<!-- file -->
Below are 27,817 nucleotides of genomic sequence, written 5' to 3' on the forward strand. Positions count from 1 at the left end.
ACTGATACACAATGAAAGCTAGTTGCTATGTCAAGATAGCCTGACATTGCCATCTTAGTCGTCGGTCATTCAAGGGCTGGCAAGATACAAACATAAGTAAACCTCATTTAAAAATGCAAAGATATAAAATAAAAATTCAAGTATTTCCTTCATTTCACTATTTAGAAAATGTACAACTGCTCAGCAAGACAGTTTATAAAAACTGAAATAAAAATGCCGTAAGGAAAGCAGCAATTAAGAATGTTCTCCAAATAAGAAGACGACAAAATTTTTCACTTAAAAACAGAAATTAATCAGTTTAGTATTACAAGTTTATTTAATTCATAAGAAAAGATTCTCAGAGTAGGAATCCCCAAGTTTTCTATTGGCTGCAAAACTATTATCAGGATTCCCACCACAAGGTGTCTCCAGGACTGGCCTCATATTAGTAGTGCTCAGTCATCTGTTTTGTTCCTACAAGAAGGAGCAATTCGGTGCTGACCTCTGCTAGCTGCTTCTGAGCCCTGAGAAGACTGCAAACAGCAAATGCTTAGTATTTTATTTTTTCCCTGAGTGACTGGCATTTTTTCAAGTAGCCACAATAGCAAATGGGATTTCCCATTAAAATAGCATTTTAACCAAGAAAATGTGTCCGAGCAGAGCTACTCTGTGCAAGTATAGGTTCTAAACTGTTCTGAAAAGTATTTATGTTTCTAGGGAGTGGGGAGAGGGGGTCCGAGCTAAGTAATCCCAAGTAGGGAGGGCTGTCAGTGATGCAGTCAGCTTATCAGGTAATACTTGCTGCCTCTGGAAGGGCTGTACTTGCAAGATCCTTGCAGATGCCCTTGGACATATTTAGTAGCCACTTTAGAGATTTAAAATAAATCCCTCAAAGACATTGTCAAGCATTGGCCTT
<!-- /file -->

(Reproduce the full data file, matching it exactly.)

Below are 27,817 nucleotides of genomic sequence, written 5' to 3' on the forward strand. Positions count from 1 at the left end.
ACTGATACACAATGAAAGCTAGTTGCTATGTCAAGATAGCCTGACATTGCCATCTTAGTCGTCGGTCATTCAAGGGCTGGCAAGATACAAACATAAGTAAACCTCATTTAAAAATGCAAAGATATAAAATAAAAATTCAAGTATTTCCTTCATTTCACTATTTAGAAAATGTACAACTGCTCAGCAAGACAGTTTATAAAAACTGAAATAAAAATGCCGTAAGGAAAGCAGCAATTAAGAATGTTCTCCAAATAAGAAGACGACAAAATTTTTCACTTAAAAACAGAAATTAATCAGTTTAGTATTACAAGTTTATTTAATTCATAAGAAAAGATTCTCAGAGTAGGAATCCCCAAGTTTTCTATTGGCTGCAAAACTATTATCAGGATTCCCACCACAAGGTGTCTCCAGGACTGGCCTCATATTAGTAGTGCTCAGTCATCTGTTTTGTTCCTACAAGAAGGAGCAATTCGGTGCTGACCTCTGCTAGCTGCTTCTGAGCCCTGAGAAGACTGCAAACAGCAAATGCTTAGTATTTTATTTTTTCCCTGAGTGACTGGCATTTTTTCAAGTAGCCACAATAGCAAATGGGATTTCCCATTAAAATAGCATTTTAACCAAGAAAATGTGTCCGAGCAGAGCTACTCTGTGCAAGTATAGGTTCTAAACTGTTCTGAAAAGTATTTATGTTTCTAGGGAGTGGGGAGAGGGGGTCCGAGCTAAGTAATCCCAAGTAGGGAGGGCTGTCAGTGATGCAGTCAGCTTATCAGGTAATACTTGCTGCCTCTGGAAGGGCTGTACTTGCAAGATCCTTGCAGATGCCCTTGGACATATTTAGTAGCCACTTTAGAGATTTAAAATAAATCCCTCAAAGACATTGTCAAGCATTGGCCTT